In fact, plenty of the dates and festivals mentioned still had observance during the medieval period, although Murray's outlooks regarding fertility festivals are based on the rather hilarious concepts of the matter unique to the world of Victorian and post-Victorian academia, and are problematic at points. Nonetheless, the festivals themselves are at times – such as the overlap between the festivals of Beltane, Walpurgis Night, and Floralia – imbued with cultural elements relating rather directly with the practice of witchcraft and the emerging beliefs regarding it during the late medieval and Early Modern period.

More importantly – to practitioners especially – this system of utilizing a set of seasonally based days and practices, allows for one to create and interact with both the land and one's deities in a way that is highly worthwhile. It is, nonetheless as it exists in Murray's text, a rather ahistorical means of looking at festival days that were practiced well into the onset of the Early Modern period with Christian justifications following attempts by the authorities of the Church to keep the converted populace from falling back into practicing festivals (and religious observations) from Europe's “pagan” heritage. Despite these attempts, collective memory of former celebrations still remained and thus infused specific days with the spirit of “witchcraft” in later periods.

In this sense, the use of such days allows for one to tap the “deep, mythic roots” of witchcraft but also creates the potential for much misunderstanding; in many cases, the understanding of such events is rather directly shaped by Murray's over-arching (and rather hilarious) thesis, rather than from the events themselves.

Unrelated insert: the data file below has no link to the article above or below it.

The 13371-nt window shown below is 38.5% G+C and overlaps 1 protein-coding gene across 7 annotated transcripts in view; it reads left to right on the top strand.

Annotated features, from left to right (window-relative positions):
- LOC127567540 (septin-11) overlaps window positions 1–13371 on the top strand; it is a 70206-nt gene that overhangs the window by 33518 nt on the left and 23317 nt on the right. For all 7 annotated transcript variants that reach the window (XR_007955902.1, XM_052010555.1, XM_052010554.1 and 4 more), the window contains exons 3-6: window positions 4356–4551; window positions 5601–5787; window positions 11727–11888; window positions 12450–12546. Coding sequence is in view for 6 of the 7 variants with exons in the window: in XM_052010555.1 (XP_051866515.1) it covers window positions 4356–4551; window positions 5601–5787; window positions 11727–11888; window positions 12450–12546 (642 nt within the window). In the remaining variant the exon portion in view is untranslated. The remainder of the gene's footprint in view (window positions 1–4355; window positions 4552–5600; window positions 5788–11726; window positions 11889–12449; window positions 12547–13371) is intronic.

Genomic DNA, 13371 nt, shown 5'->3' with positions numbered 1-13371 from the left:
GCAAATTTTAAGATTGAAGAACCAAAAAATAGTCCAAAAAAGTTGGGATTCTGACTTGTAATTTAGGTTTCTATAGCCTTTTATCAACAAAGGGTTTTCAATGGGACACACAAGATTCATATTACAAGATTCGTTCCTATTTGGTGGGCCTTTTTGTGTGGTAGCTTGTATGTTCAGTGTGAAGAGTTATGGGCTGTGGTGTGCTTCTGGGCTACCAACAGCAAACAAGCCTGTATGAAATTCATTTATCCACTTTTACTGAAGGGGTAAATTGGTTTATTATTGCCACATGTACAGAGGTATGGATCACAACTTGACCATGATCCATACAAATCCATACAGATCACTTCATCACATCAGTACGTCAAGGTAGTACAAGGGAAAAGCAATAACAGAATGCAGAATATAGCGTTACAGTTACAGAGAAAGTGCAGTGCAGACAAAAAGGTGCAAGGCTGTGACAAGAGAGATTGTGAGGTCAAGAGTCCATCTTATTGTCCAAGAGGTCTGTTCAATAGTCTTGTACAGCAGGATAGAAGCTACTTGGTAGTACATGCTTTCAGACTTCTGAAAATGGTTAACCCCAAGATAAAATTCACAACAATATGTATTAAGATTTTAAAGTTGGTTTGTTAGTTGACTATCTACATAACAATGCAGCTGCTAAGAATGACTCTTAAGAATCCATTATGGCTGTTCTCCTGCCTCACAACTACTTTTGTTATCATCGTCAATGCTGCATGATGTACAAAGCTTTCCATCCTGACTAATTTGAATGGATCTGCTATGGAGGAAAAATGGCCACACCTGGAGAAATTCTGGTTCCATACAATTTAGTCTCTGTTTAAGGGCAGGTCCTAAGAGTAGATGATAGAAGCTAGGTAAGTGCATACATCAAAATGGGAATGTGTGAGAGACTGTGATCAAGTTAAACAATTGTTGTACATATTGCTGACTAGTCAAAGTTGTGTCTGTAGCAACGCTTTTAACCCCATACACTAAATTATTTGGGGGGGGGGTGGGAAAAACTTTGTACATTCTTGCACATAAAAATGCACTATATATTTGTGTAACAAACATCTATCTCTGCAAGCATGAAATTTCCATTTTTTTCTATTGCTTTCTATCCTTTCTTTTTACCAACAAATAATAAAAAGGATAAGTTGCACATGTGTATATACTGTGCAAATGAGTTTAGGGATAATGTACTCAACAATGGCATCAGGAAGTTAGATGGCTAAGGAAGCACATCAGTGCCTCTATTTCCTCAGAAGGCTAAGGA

As noted above, the pragmatic aspects of adopting a set of days linked to both folklore and witch beliefs is especially useful. It sets up an internally coherent map of events upon which offerings are given to one's Allies, during which one pays due attention to their personal deities and the spirits that work alongside said deities, and creates a period in which one is interacting with the spirits, the land upon which they act ritually, and so forth. I am personally of the opinion that this matters more than the ahistorical outlook from which it derives and allows us to bypass the rather dangerous desire to only practice aspects related specifically to the work of academia.

In other words, even if there are pitfalls to using it, it still works and aside from a few minor adjustments to our outlook, there is no reason to dismiss it entirely. On the other hand, one can also use festivals such as the Fasts of the Four Seasons, also known from the late Medieval period as the Ember Days:
“For in the year 1544, Martin Crusius, in his Annales Svevici, cites a curious tale, borrowed from an older chronicle. Wandering about the Swabian countryside were certain clerici vagantes who wore yellow nets draped about their shoulders in the place of capes. They had approached a group of peasants and told them they had been on the Venusberg and had seen extraordinary things there. They claimed knowledge of the past and could foretell the future; they had the power to discover lost objects and possessed charms which protected both men and animals from witches and their crimes; they could even keep hail away. With such boasts, intermingled with fearsome words mumbled ominously through clenched teeth, they shunned both men and women, especially the latter, and extorted money from them. As though this was not enough, they also declared they could call up the 'Furious Horde', made up of children who had died before they were baptized, of men slain in battle and of all 'ecstatics' – in other words of those souls who had had to abandon their bodies, never to return. These souls, they said, were accustomed to gather in the deserted places on Saturday nights of the Ember seasons and on Thursdays of the Advent, wandering about, sorrowing, until the appointed timeof their deaths, when they could be received amongst the blessed.* These clerici vagantes claimed that they had two lenghts of rope, one for grain, the other for wine: if one of them was buried, the price of grain or wine would increase that year...”